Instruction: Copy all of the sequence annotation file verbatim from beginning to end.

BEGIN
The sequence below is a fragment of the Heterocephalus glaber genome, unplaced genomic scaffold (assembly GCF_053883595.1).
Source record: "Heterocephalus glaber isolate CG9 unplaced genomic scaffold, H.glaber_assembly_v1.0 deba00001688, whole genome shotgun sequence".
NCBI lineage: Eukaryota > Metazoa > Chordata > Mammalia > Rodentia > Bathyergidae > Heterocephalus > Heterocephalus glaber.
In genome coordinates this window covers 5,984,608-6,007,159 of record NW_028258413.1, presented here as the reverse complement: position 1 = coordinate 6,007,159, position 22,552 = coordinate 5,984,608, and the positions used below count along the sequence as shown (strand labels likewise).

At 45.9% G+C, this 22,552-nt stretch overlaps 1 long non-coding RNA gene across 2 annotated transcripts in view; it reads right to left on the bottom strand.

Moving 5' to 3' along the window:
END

The sequence below is a fragment of the Heterocephalus glaber genome, unplaced genomic scaffold (assembly GCF_053883595.1).
Source record: "Heterocephalus glaber isolate CG9 unplaced genomic scaffold, H.glaber_assembly_v1.0 deba00001688, whole genome shotgun sequence".
NCBI lineage: Eukaryota > Metazoa > Chordata > Mammalia > Rodentia > Bathyergidae > Heterocephalus > Heterocephalus glaber.
In genome coordinates this window covers 5,984,608-6,007,159 of record NW_028258413.1, presented here as the reverse complement: position 1 = coordinate 6,007,159, position 22,552 = coordinate 5,984,608, and the positions used below count along the sequence as shown (strand labels likewise).

At 45.9% G+C, this 22,552-nt stretch overlaps 1 long non-coding RNA gene across 2 annotated transcripts in view; it reads right to left on the bottom strand.

Moving 5' to 3' along the window: